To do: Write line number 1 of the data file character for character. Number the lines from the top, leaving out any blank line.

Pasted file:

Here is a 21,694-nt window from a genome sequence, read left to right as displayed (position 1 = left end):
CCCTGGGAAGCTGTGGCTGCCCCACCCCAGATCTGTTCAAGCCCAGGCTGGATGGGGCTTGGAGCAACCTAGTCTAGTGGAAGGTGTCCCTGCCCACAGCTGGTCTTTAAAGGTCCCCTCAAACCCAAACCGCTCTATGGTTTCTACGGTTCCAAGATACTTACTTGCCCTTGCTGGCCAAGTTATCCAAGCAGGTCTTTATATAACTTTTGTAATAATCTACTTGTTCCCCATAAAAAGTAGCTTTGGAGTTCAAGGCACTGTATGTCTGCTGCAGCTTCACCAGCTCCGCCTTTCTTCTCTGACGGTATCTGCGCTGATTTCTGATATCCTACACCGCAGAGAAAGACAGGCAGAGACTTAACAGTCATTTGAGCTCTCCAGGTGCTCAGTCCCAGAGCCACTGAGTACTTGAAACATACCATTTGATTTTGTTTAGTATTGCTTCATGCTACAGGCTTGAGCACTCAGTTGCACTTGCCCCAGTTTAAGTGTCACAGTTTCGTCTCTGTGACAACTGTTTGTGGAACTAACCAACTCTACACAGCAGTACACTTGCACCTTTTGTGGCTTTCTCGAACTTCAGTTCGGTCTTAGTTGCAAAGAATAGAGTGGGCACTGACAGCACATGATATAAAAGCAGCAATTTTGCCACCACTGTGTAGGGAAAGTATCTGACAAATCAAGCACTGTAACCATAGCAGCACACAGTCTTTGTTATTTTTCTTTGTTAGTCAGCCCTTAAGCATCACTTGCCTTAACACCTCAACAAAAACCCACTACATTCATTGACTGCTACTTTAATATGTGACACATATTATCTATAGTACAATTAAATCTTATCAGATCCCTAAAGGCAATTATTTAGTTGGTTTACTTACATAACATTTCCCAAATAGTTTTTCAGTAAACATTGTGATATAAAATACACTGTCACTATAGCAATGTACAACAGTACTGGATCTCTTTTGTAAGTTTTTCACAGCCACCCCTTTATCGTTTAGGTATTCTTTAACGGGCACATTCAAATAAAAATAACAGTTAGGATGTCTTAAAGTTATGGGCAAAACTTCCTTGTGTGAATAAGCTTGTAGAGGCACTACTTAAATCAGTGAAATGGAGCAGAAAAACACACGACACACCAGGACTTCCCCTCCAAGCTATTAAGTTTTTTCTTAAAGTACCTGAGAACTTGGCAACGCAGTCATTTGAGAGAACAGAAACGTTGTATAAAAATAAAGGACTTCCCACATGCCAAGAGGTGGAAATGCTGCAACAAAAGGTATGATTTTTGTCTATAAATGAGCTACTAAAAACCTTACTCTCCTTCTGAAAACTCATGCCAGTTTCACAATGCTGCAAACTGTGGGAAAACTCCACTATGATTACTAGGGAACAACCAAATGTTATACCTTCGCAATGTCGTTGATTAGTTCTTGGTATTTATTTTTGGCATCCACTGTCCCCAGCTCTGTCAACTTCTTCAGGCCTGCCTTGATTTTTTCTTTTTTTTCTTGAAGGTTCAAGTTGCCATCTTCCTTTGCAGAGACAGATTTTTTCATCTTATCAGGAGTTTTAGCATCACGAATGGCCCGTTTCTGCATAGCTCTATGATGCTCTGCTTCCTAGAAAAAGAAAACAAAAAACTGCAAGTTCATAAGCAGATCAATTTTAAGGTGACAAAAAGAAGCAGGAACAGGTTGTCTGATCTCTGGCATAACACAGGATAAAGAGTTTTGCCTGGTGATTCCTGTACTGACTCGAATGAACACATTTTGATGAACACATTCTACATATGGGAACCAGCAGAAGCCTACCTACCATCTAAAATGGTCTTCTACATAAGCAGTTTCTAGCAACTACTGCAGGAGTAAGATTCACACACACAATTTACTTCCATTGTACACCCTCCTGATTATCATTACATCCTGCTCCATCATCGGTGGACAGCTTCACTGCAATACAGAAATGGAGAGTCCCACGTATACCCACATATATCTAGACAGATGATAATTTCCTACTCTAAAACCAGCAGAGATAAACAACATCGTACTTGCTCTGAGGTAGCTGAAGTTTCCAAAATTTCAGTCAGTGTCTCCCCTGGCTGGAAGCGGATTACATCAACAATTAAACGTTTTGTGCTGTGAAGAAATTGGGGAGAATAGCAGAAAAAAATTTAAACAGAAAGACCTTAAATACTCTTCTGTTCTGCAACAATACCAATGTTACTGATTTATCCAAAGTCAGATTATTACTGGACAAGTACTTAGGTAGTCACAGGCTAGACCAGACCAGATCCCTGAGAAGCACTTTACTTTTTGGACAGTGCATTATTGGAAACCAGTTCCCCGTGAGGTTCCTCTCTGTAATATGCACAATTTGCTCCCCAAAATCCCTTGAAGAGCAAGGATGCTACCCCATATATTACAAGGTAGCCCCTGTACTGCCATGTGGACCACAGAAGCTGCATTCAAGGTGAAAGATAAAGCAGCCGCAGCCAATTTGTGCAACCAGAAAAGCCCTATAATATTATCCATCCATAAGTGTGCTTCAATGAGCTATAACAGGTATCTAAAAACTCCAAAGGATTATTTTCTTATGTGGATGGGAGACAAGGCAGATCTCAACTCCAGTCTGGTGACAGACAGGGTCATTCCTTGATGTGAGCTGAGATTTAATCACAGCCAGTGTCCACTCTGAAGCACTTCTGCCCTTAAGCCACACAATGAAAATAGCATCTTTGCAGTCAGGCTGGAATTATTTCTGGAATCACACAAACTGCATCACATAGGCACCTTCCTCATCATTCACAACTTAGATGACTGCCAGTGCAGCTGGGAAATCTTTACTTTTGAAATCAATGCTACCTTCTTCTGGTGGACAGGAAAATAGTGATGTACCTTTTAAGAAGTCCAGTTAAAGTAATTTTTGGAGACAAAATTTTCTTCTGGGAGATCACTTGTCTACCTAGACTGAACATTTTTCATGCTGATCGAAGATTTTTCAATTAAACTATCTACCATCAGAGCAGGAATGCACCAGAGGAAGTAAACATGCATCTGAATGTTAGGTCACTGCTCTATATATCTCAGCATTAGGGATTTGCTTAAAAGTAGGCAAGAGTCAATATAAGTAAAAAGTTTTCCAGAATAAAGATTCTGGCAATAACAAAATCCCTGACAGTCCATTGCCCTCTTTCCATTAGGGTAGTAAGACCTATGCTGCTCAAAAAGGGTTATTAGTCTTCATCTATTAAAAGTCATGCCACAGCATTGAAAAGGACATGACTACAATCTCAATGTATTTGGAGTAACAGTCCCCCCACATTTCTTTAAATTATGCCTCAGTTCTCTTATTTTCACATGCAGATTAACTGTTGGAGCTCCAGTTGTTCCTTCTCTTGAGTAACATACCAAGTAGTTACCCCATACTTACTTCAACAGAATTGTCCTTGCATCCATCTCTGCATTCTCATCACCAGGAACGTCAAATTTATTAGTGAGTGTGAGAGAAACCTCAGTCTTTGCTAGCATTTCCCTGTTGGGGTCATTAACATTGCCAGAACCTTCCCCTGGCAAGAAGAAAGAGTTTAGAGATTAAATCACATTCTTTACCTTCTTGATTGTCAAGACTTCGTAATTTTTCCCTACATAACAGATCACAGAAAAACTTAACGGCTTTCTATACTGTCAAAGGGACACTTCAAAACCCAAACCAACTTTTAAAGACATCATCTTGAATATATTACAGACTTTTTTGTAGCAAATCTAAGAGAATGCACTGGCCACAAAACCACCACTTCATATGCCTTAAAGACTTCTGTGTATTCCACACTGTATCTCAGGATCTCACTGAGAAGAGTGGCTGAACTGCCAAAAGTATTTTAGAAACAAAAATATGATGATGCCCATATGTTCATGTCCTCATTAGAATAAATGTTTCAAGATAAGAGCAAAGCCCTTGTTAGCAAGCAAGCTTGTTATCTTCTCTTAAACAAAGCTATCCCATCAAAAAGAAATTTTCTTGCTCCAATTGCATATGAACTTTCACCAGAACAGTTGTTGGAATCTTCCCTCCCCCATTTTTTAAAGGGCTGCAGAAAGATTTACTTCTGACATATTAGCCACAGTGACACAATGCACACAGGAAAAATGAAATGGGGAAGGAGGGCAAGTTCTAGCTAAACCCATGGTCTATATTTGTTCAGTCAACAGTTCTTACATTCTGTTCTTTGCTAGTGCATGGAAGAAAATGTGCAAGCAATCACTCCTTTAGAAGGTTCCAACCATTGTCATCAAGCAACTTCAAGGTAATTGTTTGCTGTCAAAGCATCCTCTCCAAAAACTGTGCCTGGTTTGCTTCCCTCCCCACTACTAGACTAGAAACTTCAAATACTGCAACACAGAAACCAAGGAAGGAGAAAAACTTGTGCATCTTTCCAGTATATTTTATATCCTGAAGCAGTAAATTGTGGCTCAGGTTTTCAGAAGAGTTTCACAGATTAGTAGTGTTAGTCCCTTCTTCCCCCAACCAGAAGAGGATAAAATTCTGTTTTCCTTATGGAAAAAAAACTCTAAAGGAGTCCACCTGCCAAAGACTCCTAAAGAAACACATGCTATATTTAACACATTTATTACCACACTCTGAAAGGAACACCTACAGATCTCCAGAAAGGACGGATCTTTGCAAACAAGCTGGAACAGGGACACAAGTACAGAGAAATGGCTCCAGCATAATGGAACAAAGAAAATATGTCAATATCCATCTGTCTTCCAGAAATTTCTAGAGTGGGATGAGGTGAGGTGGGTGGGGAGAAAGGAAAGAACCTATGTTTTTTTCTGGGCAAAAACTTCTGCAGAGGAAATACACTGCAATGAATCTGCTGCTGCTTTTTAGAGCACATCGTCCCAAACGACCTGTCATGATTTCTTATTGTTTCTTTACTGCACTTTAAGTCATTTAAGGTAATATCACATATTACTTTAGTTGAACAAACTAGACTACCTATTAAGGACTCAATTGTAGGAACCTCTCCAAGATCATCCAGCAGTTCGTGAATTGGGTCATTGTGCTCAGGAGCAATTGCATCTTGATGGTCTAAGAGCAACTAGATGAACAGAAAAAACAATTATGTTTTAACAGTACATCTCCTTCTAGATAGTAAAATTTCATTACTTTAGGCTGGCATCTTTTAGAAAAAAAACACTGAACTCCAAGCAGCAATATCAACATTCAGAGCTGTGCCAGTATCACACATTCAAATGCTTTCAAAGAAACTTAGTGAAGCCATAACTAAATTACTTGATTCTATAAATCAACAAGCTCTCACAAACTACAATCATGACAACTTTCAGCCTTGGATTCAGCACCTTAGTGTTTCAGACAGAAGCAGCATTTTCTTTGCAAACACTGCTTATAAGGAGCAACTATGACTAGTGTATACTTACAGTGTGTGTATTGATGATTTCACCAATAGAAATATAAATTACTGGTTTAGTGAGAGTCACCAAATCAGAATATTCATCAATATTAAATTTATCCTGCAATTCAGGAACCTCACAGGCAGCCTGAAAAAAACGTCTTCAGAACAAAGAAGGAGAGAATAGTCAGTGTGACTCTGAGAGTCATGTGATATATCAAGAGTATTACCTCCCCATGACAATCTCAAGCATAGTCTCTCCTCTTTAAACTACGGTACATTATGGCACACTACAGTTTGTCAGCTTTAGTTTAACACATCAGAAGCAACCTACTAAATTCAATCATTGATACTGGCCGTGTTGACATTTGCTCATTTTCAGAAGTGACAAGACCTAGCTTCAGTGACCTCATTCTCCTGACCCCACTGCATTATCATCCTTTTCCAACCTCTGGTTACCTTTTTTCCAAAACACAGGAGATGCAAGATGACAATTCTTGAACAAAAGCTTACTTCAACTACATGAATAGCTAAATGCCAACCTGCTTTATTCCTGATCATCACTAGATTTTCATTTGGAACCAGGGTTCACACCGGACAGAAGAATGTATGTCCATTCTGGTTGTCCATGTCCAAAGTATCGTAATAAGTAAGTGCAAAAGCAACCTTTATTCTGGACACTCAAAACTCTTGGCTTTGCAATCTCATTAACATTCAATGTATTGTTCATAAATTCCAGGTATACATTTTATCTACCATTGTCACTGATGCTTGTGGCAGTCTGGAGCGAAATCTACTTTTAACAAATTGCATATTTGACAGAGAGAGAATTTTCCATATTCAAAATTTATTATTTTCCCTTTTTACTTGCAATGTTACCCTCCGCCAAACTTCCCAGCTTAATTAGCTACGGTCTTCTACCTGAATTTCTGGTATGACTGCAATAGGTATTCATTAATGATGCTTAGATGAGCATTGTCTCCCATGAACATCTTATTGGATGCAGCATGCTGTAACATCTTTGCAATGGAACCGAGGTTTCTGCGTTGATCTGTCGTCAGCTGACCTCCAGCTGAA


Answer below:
Here is a 21,694-nt window from a genome sequence, read left to right as displayed (position 1 = left end):